YES ecoBAK removes PHOSPHATES!!!!

Discussion in 'Warner Marine' started by Jon Warner, Sep 17, 2012.

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  1. Jon Warner

    Jon Warner 3reef Sponsor

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    I keep running into threads where people claim that "bio-pellets" don't remove Phosphates.

    NONSENSE! ecoBAK does remove Phosphates! Unlike the competing products and their bio-polymer... OUR bio-polymer effectively crushes both NO3 and PO4.
     
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  3. dowtish

    dowtish Horrid Stonefish

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    Jon, I have seen some folks mention this, but it has only been from people using bio-pellets and not specifically just EcoBak for at least 18 months or longer. It seems that over time the phosphates begin to creep back up. The nitrates stay undetectable, and most of these reports say they go back to using GFO in addition to the bio-pellets.

    Any thoughts on this?
     
  4. Jon Warner

    Jon Warner 3reef Sponsor

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    Yes I've noticed that too... there REALLY is a difference in bio-polymer content.

    It's not just the bio-polymer, it's the way it's produced.

    A lot of it has to do with the surface area and composition of the pellet.
     
  5. gcarroll

    gcarroll Zoanthid

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    Amen! I can attest to that! Keep in mind that it needs to be run in conjunction with a good skimmer for optimal results.

    I run mine without supplementing GAC or GFO. Phosphate on the Hanna photometer is always <0.02 (usually 0.00). No one has run ecoback longer than me.
     
  6. dowtish

    dowtish Horrid Stonefish

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    I personally just experienced my P04 levels creep back up after running EcoBak for over 20 months. All I had to do was just add more EcoBak and increase the tumble just a hair, and they fell back down in 3 days.
     
  7. Servillius

    Servillius Montipora Digitata

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    Jon,

    I love the product. My wife and I each run it on our tanks. We also both run phosphate removing media because our phosphates were creeping up on both tanks and becoming a problem. We had increasing algae growth which has been eliminated by GFO.

    I'm no longer much of an expert on these things having left chemistry behind 15 years ago, but as a matter of initial analysis, I don't see how the your pellets could remove all of both nitrate and phosphate on all tanks. That would require the ratio coming in to match the ratio going out. The ratio out seems to be more of a fixed variable while the ratio in varies by tank. Some tanks, under some feeding regimes, are going to have a problem with one or the other. Since phosphate is a preservative and used in the foods we feed out of proportion with its natural incidence, and for a variety of other reasons, it makes sense phosphate will occasionally creep up.

    I'm not trying to get an argument started and I defer to your expertise. I do want to provide data however. In my experience, phosphate has not been totally eliminated without the use of a remover.
     
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  9. Servillius

    Servillius Montipora Digitata

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    I didn't try this, and I shall.
     
  10. Thatgrimguy

    Thatgrimguy Flying Squid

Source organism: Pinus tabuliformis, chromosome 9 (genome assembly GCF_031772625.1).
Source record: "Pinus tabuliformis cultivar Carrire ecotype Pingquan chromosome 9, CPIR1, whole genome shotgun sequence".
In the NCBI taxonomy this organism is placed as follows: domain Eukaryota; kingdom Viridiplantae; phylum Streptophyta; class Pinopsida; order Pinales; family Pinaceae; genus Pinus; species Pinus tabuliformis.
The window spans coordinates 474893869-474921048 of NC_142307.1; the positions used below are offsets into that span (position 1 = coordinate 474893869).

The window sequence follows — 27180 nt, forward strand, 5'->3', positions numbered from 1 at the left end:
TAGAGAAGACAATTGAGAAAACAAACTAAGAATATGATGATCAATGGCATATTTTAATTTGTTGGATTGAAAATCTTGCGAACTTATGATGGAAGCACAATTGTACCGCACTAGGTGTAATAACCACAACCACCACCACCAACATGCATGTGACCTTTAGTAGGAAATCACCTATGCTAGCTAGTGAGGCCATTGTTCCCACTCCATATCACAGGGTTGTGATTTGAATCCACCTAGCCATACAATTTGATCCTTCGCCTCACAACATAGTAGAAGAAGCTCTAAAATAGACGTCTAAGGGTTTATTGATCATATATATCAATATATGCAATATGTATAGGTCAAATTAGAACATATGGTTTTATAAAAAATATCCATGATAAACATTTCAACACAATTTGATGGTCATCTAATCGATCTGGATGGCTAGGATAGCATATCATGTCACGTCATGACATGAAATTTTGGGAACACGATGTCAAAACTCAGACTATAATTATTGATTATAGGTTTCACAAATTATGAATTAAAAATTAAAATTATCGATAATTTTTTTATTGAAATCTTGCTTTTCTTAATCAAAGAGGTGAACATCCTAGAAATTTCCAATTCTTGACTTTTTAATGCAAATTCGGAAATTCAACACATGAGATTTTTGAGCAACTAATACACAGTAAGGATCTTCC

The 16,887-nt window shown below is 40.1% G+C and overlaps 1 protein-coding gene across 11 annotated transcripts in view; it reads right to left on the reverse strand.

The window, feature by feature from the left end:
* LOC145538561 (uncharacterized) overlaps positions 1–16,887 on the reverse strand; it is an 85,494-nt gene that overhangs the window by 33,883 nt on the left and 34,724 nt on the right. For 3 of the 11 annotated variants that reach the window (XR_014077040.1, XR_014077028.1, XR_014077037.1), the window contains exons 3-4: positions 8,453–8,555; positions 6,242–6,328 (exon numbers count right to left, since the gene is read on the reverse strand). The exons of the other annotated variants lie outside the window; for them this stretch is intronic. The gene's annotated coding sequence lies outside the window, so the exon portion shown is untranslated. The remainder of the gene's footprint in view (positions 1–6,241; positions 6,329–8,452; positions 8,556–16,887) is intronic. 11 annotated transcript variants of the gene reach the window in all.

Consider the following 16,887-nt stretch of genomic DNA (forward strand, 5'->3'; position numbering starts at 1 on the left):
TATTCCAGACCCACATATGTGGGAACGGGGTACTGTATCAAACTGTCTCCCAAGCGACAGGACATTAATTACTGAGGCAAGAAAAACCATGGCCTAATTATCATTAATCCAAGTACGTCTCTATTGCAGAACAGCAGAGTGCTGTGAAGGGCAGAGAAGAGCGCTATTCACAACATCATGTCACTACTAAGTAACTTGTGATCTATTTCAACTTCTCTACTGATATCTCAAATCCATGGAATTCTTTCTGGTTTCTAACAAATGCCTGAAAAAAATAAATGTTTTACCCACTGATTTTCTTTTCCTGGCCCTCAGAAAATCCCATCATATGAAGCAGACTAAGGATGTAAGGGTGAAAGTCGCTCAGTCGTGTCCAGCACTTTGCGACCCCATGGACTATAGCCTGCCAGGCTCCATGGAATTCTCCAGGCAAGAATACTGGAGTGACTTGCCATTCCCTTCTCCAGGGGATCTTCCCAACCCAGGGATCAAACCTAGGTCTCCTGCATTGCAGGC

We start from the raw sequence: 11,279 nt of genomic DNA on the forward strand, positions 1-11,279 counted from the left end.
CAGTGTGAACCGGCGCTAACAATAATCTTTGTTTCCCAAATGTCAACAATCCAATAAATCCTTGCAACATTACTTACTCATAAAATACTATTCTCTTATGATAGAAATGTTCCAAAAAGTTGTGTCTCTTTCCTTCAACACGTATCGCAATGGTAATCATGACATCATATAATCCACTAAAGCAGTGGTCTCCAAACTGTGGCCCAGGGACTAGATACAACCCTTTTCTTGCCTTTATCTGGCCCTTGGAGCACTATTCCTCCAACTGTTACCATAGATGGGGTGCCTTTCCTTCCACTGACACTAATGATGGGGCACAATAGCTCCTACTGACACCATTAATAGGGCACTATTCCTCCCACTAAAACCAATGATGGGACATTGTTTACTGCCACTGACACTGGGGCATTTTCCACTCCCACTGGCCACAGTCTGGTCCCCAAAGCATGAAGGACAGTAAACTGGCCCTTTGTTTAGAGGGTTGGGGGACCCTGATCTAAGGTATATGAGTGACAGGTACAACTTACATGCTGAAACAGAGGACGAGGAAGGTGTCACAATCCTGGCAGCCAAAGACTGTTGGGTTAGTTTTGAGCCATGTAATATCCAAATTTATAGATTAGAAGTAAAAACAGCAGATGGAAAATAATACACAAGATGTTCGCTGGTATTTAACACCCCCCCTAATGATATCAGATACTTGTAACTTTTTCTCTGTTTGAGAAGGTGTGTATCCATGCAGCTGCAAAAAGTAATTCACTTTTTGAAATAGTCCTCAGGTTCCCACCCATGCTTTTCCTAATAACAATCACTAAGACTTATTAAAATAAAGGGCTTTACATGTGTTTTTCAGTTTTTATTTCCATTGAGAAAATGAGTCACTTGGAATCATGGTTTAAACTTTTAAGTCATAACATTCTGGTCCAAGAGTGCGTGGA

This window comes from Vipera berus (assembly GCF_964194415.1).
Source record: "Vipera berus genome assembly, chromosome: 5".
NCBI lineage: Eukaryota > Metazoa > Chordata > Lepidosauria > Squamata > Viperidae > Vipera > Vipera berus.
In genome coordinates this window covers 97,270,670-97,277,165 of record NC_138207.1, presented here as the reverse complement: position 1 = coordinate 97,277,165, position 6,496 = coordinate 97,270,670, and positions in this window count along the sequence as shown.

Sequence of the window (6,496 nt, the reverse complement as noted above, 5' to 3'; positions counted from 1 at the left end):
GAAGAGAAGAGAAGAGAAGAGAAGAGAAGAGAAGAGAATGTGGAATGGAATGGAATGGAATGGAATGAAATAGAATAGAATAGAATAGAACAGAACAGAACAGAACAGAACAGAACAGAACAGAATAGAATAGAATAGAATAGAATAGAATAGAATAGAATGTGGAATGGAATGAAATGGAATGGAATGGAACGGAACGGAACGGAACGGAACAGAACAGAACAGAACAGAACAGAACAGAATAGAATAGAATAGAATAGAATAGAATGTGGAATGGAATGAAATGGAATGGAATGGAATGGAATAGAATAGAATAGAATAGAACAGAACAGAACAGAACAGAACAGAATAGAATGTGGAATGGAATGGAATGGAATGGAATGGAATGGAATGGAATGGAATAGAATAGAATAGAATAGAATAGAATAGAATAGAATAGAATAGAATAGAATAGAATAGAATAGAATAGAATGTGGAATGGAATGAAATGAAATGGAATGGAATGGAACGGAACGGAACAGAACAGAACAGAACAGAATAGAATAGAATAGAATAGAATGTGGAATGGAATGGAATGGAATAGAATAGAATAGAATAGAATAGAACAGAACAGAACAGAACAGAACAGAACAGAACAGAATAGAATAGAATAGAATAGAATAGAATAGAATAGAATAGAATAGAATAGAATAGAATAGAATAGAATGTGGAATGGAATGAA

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    IF, ecoback consumes a higher number of phosphate per each nitrate than your typical pellet then it could be a situation that your phosphate never gets above a low number before another nitrate has popped back up to knock them both back to 0 again.
     
  11. Powerman

    Powerman Giant Squid

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    So then... it begs the question, why?

    N and P are taken up by the bacteria, and all I have see, but certainly no expert, is that bacteria generally take up these nutrients in a set ratio.

    So I always knew P was taken up, but how is it taken up more with EcoBak over other competing products?


    What I think is the most common mistake with looking at pellets is people looking at them as doing both. The fact is that N and P up take in the system is effected by different processes. They are added in different amounts, and they are taken up with a variety of ways with a variety of amounts and effectiveness. At the end of the day their can be a imbalance, something left over, and t has nothing to do with pellets effectiveness. That one process or another can be limited by N or P.

    But just because someone runs pellets, and they have some P left over... that in no way means it does not remove P. It does not remove P directly like GFO does, but it most certainly takes up P and then removes it via skimmer export.

    Anything you can add to that, or correct my understanding would be awesome.
     
  12. Jon Warner

    Jon Warner 3reef Sponsor

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    Yes, if either PO4 or NO3 hit "dead zero" then the other can't be consumed.

    And the ratio of consumption is always stable.

    I believe that PO4 is exported better using ecoBAK. I'd rather not go into the reason why I believe so... but it's in my patent application I wrote and the real-world reviews back up our claim of PO4 reduction.

    If someone has a specific situation, maybe Nitrates of .5ppm and PO4 at .75ppm I'd recommend lowering the PO4 with GFO temporarily until the PO4 and NO3 are both low (Maybe 10% of users need to do so). I've also seen people with undetectable PO4 who can't lower their NO3... this is a more difficult situation as most are uncomfortable dosing PO4 to an aquarium of course.
     
    Last edited: Sep 17, 2012